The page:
Under normal circumstances this climb is already feared among cyclists, but in the Giro d’Italia of 1988 the weather turned a mountain stage into an icy nightmare.
In the Giro d’Italia of 1988 the course director Vincenzo Torriani could draw the course freely. In these days it wasn’t uncommon, that the course was designed in the hope to have an Italian cyclist to win the Giro d’Italia. Francesco Moser, third most winning cyclist ever, was an impressive complete rider but not that great of a climber. With him not at the starting line the course director created an insane course with 15 mountain stages with a total of 30 climbs. The monstrous stage over the Passo Gavia was only 120 kilometers, but this day became legendary as one of the most brilliant and insane mountain stages of the Giro d’Italia.
Most cycling fans will also remember this Epic stage by the former Dutch pro cyclist Johan van der Velde, who tackled this climb with bare arms. He’s was fighting his way up through the snowstorm and eventually was the first one reaching the top. The cold hit him hard. In a car he had to recover and thus loses a lot of time. After this stage, Johan van der Velde is called by the Italians ‘L’uomo di Gavia’. A life-sized photo of him is still on top of the Passo Gavia.
Climbing the Passo Gavia via Ponte di Legno, that is the legendary side
You can also start via Bormio, which can be summarized as a climb of three parts: flat to start, then steeper with hairpins through the woods, finally above the tree line the view is stunning. The total length of the climb via Bormio is 24.5km with an average gradient of 5.8% and the steepest section is about 10.5%. But climbing the Passo Gavia via Ponte di Legno, that is the legendary side. It is a gradual climb for about 4 kilometers. During the climb you will see every few hundred meters a little parking place carved out of the mountain, which is for cars to pull over and pass. Basically the road is leading you to the top via a narrow one lane road.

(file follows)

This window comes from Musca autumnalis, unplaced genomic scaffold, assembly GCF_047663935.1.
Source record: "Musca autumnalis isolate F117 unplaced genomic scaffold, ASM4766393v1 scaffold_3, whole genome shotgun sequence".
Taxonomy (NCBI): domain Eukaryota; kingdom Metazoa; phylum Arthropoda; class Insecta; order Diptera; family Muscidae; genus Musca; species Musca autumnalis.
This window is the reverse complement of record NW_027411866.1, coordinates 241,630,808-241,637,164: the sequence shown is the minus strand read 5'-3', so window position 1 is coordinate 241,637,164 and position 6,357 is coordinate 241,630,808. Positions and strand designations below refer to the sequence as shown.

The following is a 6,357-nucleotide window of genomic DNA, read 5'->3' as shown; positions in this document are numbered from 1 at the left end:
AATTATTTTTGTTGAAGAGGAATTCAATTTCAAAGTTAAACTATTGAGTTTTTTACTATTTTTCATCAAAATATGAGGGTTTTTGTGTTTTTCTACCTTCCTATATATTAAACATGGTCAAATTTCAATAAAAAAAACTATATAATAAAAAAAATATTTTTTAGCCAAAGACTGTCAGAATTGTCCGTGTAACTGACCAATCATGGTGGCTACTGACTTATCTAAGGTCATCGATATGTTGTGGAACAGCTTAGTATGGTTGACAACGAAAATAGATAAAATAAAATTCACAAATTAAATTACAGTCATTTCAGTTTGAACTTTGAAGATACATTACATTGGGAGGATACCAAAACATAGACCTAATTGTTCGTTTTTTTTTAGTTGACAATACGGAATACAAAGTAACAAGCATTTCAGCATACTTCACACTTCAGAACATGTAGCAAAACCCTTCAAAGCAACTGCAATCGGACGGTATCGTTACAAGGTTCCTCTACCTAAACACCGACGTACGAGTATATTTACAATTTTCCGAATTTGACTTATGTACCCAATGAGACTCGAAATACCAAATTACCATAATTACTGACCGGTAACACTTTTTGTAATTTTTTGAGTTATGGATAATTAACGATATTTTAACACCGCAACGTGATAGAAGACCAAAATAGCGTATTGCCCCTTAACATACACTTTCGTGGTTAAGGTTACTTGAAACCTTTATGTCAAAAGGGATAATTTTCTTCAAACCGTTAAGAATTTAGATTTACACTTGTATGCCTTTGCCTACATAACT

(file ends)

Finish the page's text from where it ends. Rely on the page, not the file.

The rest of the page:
The heavy parts are in the woods and at the end. Just a few kilometers before reaching the top, you will ride through a tunnel. It will get you off balance, because it’s quite dark. Some good advice, make sure to wear reflective clothing or even better have a light on your bike. Once out of the tunnel, a steep section will be your next challenge to overcome. This climb has lots of great elements, and therefore can be marked as a real Epic climb. At some point the road will turn into a dirt road, and you can reach a sudden gradient of 16% in spots. Most likely you will be surrounded by snowy walls when getting closer to the top. Therefore, don’t let yourself be caught by surprise, as it can be freezing. Proper clothing is an important key figure when you climb Passo Gavia. The total length of the climb is about 17.3km with an average gradient of 7.9%.
However, if you have the chance to go to northern Italy at some point in your life, make it a point to ride both sides of the Gavia Pass. Both sides are so different and punishing, but so spectacularly beautiful that you forget you’re climbing a gigantic mountain.